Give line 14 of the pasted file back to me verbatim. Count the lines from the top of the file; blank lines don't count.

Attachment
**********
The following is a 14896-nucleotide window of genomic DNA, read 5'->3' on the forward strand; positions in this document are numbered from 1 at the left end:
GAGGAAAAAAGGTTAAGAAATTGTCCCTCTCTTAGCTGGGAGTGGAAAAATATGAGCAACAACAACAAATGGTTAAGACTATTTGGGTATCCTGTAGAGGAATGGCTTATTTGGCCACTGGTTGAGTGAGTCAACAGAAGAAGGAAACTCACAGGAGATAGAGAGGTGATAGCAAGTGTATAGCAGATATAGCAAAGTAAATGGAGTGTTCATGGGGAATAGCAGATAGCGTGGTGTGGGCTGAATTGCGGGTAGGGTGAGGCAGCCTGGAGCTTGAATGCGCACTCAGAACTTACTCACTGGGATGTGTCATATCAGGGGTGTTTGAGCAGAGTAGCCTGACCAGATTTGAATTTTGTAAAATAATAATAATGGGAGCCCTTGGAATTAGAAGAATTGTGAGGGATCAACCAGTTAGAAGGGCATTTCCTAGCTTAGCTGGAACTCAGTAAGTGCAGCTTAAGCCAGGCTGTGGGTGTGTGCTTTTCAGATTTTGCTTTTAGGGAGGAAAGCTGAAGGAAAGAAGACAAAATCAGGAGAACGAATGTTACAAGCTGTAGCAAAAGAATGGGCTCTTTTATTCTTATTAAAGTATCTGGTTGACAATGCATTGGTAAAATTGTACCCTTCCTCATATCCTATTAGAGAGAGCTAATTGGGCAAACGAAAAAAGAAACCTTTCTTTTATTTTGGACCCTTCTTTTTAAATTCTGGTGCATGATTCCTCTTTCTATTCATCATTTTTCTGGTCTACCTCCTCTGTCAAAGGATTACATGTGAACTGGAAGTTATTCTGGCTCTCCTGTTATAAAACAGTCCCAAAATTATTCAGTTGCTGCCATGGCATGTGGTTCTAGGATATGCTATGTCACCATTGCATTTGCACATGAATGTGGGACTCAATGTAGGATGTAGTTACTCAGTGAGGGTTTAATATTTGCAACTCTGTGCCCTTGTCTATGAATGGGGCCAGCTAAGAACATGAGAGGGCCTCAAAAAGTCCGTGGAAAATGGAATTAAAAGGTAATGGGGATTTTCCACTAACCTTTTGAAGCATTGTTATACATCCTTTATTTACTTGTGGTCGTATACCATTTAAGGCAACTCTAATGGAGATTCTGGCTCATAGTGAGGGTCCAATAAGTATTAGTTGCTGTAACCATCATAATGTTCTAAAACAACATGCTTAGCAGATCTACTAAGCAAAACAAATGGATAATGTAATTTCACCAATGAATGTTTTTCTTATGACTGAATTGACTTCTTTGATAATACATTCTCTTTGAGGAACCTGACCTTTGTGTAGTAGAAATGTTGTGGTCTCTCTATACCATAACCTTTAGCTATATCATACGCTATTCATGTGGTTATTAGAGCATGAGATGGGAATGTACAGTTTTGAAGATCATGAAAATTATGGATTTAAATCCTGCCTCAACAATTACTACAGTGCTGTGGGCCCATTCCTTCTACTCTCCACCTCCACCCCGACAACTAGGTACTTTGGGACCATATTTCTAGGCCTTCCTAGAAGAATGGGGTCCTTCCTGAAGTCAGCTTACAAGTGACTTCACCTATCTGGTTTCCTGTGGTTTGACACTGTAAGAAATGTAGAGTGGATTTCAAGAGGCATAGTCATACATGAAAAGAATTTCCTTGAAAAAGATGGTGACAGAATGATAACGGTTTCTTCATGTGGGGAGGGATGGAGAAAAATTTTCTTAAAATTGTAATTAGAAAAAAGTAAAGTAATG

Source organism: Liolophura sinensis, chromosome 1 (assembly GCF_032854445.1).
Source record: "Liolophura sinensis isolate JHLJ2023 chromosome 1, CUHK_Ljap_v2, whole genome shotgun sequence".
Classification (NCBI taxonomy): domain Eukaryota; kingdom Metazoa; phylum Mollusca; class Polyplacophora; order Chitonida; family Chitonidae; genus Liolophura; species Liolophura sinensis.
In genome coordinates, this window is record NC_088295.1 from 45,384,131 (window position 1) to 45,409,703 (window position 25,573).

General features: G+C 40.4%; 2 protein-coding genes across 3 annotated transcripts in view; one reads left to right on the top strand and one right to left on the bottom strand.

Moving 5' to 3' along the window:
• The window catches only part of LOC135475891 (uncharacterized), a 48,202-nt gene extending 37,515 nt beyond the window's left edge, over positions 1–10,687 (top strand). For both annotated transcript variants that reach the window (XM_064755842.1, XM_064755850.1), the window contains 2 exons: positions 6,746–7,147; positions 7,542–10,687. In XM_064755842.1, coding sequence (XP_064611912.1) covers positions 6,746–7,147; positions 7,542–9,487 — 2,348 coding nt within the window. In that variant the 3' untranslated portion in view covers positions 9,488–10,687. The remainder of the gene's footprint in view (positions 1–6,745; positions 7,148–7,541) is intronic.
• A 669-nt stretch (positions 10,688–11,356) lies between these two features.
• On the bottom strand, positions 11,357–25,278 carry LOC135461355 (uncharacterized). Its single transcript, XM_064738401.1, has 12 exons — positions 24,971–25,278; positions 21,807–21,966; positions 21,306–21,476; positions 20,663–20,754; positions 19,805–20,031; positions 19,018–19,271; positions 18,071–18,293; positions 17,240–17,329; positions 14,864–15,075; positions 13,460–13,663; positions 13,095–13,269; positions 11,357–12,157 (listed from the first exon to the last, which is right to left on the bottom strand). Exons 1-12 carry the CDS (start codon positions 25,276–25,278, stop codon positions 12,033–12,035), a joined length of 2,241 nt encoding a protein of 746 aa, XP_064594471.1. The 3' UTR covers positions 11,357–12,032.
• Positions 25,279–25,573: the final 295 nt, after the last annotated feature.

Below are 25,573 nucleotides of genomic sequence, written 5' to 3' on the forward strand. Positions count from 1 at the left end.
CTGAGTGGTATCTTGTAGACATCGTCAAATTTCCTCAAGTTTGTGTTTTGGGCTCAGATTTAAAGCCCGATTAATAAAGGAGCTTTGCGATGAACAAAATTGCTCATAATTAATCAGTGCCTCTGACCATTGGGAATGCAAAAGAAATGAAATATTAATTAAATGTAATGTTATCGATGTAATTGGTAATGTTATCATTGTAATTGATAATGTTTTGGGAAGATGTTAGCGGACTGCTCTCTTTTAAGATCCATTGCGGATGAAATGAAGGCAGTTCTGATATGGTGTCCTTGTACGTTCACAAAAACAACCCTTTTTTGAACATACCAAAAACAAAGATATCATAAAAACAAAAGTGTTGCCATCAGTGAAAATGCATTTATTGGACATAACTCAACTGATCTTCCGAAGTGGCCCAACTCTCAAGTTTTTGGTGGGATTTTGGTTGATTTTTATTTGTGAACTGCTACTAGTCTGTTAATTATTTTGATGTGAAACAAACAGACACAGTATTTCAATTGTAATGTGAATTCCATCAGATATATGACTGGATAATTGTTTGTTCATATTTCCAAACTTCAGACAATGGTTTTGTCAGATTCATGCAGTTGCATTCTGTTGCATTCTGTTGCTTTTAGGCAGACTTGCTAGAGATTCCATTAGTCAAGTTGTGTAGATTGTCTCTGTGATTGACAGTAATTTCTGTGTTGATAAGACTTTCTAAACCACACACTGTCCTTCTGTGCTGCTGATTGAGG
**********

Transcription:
CTGAGTGGTATCTTGTAGACATCGTCAAATTTCCTCAAGTTTGTGTTTTGGGCTCAGATTTAAAGCCCGATTAATAAAGGAGCTTTGCGATGAACAAAATTGCTCATAATTAATCAGTGCCTCTGACCATTGGGAATGCAAAAGAAATGAAATATTAATTAAATGTAATGTTATCGATGTAATTGGTAATGTTATCATTGTAATTGATAATGTTTTGGGAAGATGTTAGCGGACTGCTCTCTTTTAAGATCCATTGCGGATGAAATGAAGGCAGTTCTGATATGGTGTCCTTGTACGTTCACAAAAACAACCCTTTTTTGAACATACCAAAAACAAAGATATCATAAAAACAAAAGTGTTGCCATCAGTGAAAATGCATTTATTGGACATAACTCAACTGATCTTCCGAAGTGGCCCAACTCTCAAGTTTTTGGTGGGATTTTGGTTGATTTTTATTTGTGAACTGCTACTAGTCTGTTAATTATTTTGATGTGAAACAAACAGACACAGTATTTCAATTGTAATGTGAATTCCATCAGATATATGACTGGATAATTGTTTGTTCATATTTCCAAACTTCAGACAATGGTTTTGTCAGATTCATGCAGTTGCATTCTGTTGCATTCTGTTGCTTTTAGGCAGACTTGCTAGAGATTCCATTAGTCAAGTTGTGTAGATTGTCTCTGTGATTGACAGTAATTTCTGTGTTGATAAGACTTTCTAAACCACACACTGTCCTTCTGTGCTGCTGATTGAGG